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Adverbial quantification and perfective/imperfective interpretive nuances in L2 Portuguese

Iverson, M. and Rothman, J. (2008) Adverbial quantification and perfective/imperfective interpretive nuances in L2 Portuguese. In: Proceedings of the 9th Generative Approaches to Language Acquisition Conference. Cascadilla Press, Sommerville, MA, pp. 70-80. ISBN 9781574734225

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Official URL: http://www.lingref.com/cpp/gasla/9/abstract1627.ht...

Abstract/Summary

Slabakova (2006b) poses and directly addresses the question of whether or not there is a maturational effect (a critical/sensitive period) that affects the semantic component. She demonstrates that there is no empirical evidence suggesting that adults are unable to acquire phrasal semantic properties, even when the accessing of semantic universals is conditioned upon the acquisition of L2 morphosyntactic features (see Dekydtspotter and Sprouse 2001, Slabakova and Montrul 2003). In light of this, the authors test for interpretive properties associated with the aspectual projection higher (outer) AspP in advanced English learners of adult L2 Portuguese via their knowledge of [+/- accidental] related nuances in adverbially quantified preterit and imperfect sentences (Lenci and Bertinetto 2000; Menéndez-Benito 2002). In two experiments, the authors test for L2 knowledge of this [+/- accidental] distinction via semantic felicitousness judgments of adverbially quantified preterit and imperfect sentences depending on a supporting context as well as related restrictions on subject DP interpretations. Overall, the data show that advanced learners acquire this distinction. As the authors discuss, the present data support Full Access theories (White 1989, Schwartz and Sprouse 1996; Duffield and White 1999) and the No-Critical Period for semantics position (Slabakova 2006b), demonstrating that the syntax-semantics interface is not an inevitable locus for fossilization.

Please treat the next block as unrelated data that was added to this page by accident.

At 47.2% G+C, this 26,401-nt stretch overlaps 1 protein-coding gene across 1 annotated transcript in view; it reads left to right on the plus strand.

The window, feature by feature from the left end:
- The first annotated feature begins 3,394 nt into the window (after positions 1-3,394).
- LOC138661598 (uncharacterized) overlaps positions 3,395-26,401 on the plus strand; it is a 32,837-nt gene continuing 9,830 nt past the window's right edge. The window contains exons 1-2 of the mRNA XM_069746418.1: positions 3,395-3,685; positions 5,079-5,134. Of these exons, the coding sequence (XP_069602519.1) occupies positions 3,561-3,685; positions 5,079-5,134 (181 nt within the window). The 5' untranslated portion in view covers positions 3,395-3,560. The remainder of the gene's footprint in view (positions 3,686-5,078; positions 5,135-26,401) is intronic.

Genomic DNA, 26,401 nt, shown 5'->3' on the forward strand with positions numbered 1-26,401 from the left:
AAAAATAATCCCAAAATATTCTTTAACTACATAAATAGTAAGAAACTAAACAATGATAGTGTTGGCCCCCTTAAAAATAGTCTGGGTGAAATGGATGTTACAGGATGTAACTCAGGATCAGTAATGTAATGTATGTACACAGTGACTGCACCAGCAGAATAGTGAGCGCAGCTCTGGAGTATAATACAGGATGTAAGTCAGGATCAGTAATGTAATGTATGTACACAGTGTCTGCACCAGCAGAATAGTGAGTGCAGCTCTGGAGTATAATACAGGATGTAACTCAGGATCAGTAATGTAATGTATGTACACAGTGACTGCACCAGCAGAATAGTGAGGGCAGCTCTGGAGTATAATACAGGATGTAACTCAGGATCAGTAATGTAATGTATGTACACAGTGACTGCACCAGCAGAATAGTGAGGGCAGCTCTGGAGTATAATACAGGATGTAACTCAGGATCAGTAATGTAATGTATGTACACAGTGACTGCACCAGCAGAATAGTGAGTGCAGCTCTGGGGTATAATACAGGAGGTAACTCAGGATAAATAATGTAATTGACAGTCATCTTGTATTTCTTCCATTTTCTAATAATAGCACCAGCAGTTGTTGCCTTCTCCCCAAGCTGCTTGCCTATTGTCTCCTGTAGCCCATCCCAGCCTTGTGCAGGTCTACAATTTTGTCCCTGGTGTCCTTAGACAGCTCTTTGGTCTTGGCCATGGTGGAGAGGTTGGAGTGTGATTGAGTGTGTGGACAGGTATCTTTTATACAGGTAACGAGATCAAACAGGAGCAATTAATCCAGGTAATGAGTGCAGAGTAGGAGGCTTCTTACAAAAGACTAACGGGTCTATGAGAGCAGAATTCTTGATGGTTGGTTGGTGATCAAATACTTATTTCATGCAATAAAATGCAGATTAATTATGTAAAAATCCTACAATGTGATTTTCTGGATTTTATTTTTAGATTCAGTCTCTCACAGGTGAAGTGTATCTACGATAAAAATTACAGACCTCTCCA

Item Type:Book or Report Section
Refereed:Yes
Divisions:Faculty of Life Sciences > School of Psychology and Clinical Language Sciences > Department of Clinical Language Sciences
Faculty of Life Sciences > School of Psychology and Clinical Language Sciences > Language and Cognition
ID Code:34683
Publisher:Cascadilla Press

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